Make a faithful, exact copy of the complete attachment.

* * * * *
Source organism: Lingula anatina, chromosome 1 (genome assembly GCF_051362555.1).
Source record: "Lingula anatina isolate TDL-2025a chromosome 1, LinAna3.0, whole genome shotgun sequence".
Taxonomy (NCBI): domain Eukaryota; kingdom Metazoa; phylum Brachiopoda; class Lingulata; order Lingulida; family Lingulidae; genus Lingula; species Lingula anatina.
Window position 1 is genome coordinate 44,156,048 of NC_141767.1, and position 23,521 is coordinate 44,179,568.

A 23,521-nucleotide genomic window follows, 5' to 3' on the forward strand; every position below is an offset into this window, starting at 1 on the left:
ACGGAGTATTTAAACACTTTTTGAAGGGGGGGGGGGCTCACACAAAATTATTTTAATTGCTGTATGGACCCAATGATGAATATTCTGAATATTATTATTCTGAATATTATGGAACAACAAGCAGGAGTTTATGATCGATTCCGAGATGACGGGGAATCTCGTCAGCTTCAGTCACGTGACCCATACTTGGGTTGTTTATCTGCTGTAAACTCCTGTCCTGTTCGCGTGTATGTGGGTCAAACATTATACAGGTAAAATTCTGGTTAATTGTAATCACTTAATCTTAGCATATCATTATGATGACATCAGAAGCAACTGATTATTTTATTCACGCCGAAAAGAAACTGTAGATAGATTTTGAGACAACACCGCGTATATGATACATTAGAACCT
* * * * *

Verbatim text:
Source organism: Lingula anatina, chromosome 1 (genome assembly GCF_051362555.1).
Source record: "Lingula anatina isolate TDL-2025a chromosome 1, LinAna3.0, whole genome shotgun sequence".
Taxonomy (NCBI): domain Eukaryota; kingdom Metazoa; phylum Brachiopoda; class Lingulata; order Lingulida; family Lingulidae; genus Lingula; species Lingula anatina.
Window position 1 is genome coordinate 44,156,048 of NC_141767.1, and position 23,521 is coordinate 44,179,568.

A 23,521-nucleotide genomic window follows, 5' to 3' on the forward strand; every position below is an offset into this window, starting at 1 on the left:
ACGGAGTATTTAAACACTTTTTGAAGGGGGGGGGGGCTCACACAAAATTATTTTAATTGCTGTATGGACCCAATGATGAATATTCTGAATATTATTATTCTGAATATTATGGAACAACAAGCAGGAGTTTATGATCGATTCCGAGATGACGGGGAATCTCGTCAGCTTCAGTCACGTGACCCATACTTGGGTTGTTTATCTGCTGTAAACTCCTGTCCTGTTCGCGTGTATGTGGGTCAAACATTATACAGGTAAAATTCTGGTTAATTGTAATCACTTAATCTTAGCATATCATTATGATGACATCAGAAGCAACTGATTATTTTATTCACGCCGAAAAGAAACTGTAGATAGATTTTGAGACAACACCGCGTATATGATACATTAGAACCT